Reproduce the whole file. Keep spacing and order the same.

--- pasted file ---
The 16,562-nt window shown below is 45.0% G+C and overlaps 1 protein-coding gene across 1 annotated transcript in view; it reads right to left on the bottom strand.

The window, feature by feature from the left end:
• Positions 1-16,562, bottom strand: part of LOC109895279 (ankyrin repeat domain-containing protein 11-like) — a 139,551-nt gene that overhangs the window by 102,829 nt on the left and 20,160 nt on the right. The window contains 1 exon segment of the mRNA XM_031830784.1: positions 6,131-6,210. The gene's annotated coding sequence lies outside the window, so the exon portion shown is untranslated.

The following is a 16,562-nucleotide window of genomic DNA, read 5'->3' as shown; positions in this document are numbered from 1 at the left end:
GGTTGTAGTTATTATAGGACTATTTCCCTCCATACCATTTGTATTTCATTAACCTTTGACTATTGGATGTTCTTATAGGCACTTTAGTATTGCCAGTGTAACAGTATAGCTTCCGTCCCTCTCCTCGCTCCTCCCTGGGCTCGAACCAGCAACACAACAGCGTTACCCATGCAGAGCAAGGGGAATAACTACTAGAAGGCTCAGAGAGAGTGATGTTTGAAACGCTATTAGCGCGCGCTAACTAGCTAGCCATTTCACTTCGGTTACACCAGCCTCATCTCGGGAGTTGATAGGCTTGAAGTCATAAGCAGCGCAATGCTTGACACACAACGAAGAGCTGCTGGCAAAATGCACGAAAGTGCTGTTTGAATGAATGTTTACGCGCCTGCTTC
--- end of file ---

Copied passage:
The 16,562-nt window shown below is 45.0% G+C and overlaps 1 protein-coding gene across 1 annotated transcript in view; it reads right to left on the bottom strand.

The window, feature by feature from the left end:
• Positions 1-16,562, bottom strand: part of LOC109895279 (ankyrin repeat domain-containing protein 11-like) — a 139,551-nt gene that overhangs the window by 102,829 nt on the left and 20,160 nt on the right. The window contains 1 exon segment of the mRNA XM_031830784.1: positions 6,131-6,210. The gene's annotated coding sequence lies outside the window, so the exon portion shown is untranslated.

The following is a 16,562-nucleotide window of genomic DNA, read 5'->3' as shown; positions in this document are numbered from 1 at the left end:
GGTTGTAGTTATTATAGGACTATTTCCCTCCATACCATTTGTATTTCATTAACCTTTGACTATTGGATGTTCTTATAGGCACTTTAGTATTGCCAGTGTAACAGTATAGCTTCCGTCCCTCTCCTCGCTCCTCCCTGGGCTCGAACCAGCAACACAACAGCGTTACCCATGCAGAGCAAGGGGAATAACTACTAGAAGGCTCAGAGAGAGTGATGTTTGAAACGCTATTAGCGCGCGCTAACTAGCTAGCCATTTCACTTCGGTTACACCAGCCTCATCTCGGGAGTTGATAGGCTTGAAGTCATAAGCAGCGCAATGCTTGACACACAACGAAGAGCTGCTGGCAAAATGCACGAAAGTGCTGTTTGAATGAATGTTTACGCGCCTGCTTC